Under the world cup tree, oh where will you and I next be?

The age of trees can be measured by looking at tree rings, concentric circles visible upon cutting cross-sections through a trunk. Each ring marks a complete cycle of seasons forming a year in a tree’s life, the closest ring to the bark being the youngest and the innermost at the centre, the oldest. The larger the number of rings, the older a tree.

The quadrennial World Cup provides a similar measurement of the passage of time – age, both chronologically as well as historically – in an individual’s life. Most of us tend to muddle up, or even forget, key moments in our lives and national or world events. Did the Skylab fall from the sky in 1980 or 1979? Did you go to see Dharam Veer in the cinema in 1977 or later? Was IK Gujral prime minister in the late- or mid-1990s, or ever? Was the last time you saw your grandmother in the winter or summer of 1998? The World Cup, coming at the optimal interval of four years, provides a dependable yardstick.

Where were you when Roberto Baggio missed the penalty against Brazil (1994)? What were you up to when Zinadine Zidane headbutted Marco Materazzi (2006)? Which class were you in when requiring a 4-goal difference win, Argentina ‘remarkably’ scored 6 goals against Peru to nudge out Brazil (who won their semifinal match against Poland two-and-a-half hours earlier) to reach the final (1978)? And, where were you in the summer of 1986? (With Diego Maradona in Mexico all the time.)Like dendrochronology that reveals much more than the age of trees – one also gains insights into the climatic and atmospheric conditions during a tree’s life – worldcupology too recalls much more than just what went on in 90 minute-plus installments on level-playing football fields. Every World Cup time, for instance, I remember the black-and-white EC TV with a blue plastic screen (‘to protect the eyes’) on which I watched the giant midday shadows of the Azteca Stadium fall on the pitch in June 1986. I remember scrabbling about with friends with the ball at my feet, giving a literal running commentary in which I was West Germany forward Karl-Heinz Rummenigge because I really liked him, but more because I loved saying his name aloud.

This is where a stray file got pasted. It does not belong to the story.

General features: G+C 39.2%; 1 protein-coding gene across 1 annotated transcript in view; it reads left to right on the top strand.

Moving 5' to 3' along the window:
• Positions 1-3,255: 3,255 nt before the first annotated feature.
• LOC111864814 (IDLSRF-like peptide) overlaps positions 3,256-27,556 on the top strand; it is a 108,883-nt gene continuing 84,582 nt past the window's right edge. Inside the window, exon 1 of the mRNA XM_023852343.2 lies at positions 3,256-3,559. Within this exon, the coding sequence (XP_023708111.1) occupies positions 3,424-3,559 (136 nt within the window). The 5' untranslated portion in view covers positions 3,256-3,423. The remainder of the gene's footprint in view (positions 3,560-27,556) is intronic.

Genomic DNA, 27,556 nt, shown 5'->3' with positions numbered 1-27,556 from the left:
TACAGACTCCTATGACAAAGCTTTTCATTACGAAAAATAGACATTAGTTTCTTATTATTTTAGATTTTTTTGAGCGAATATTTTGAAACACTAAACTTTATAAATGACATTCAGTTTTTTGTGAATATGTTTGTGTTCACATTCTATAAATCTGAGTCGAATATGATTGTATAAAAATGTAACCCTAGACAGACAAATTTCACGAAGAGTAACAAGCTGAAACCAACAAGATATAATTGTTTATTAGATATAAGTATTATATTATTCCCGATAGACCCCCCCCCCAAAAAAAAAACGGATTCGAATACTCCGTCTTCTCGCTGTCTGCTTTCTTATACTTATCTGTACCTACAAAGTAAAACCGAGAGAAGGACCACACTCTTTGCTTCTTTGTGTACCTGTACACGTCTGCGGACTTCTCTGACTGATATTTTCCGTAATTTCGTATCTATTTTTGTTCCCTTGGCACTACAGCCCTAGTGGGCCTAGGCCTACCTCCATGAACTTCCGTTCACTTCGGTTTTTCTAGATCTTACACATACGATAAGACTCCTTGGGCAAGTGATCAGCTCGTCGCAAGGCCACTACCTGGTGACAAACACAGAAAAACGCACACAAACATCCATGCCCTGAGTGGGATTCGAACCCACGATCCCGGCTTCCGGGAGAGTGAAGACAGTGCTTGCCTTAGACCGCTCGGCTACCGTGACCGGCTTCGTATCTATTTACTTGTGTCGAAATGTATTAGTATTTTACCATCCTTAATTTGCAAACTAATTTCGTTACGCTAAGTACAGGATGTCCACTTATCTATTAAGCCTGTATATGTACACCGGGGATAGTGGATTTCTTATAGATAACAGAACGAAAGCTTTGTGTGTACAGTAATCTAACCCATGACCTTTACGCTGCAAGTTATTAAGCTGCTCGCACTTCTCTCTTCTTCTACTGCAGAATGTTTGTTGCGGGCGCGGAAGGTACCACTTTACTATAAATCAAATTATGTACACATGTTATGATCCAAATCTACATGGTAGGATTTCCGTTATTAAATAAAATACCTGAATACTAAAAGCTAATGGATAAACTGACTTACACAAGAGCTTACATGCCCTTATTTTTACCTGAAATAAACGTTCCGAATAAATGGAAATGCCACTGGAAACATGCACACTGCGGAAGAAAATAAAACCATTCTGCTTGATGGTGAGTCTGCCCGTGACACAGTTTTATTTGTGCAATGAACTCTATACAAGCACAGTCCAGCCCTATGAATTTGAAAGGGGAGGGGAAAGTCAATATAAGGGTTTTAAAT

The World Cup has continuity hardwired in it, with players segueing in and out like generational field substitutions. Like when collecting stamps, suddenly geographies you never heard or cared about become totemic – Belo Horizonte, for instance, taking on an ominous tone at par with Waterloo ever since hosts Brazil were destroyed 7-1 in 2014 by the Germans.
Then there are the little joys of reading up World Cup history and match reports, and watching documentaries and old clips on YouTube before a new tournament is around the corner. It’s really like seeing the world in which you grew up, and now grow old in, with fondness.

If the 2010 World in South Africa made the plastic banshee, the vuvuzela, a recognisable word and sound, I discover while reading Argentine sports writer Luciano Wernicke‘s updated The Most Incredible World Cup Stories how North Korea managed to have supporters in the Johannesburg stadium in their opening match against Brazil despite Pyongyang banning fans from leaving the country. ‘The leaders had a brilliant idea to hire a claque of Chinese workers living in South Africa… The ‘rent’ of the fans was in charge of the company China Sports Management group, to which the Koreans gave them a thousand tickets for each game,’ writes Wernicke. Who said fake accounts exist only in social media?

Qatar as host itself will leave a sour memory in my scrapbook. But if Argentina wins the World Cup – something I have been waiting for since 1990 when Claudio Caniggia was by Maradona’s side and I was leaving school to join the midfield of college – then it will be despite Qatar, which paid its way to host a World Cup and thereby play in it like the prat who’s allowed to join in simply because he owns the bat and stumps. Till then, let the rings of our World Cup tree keep growing.

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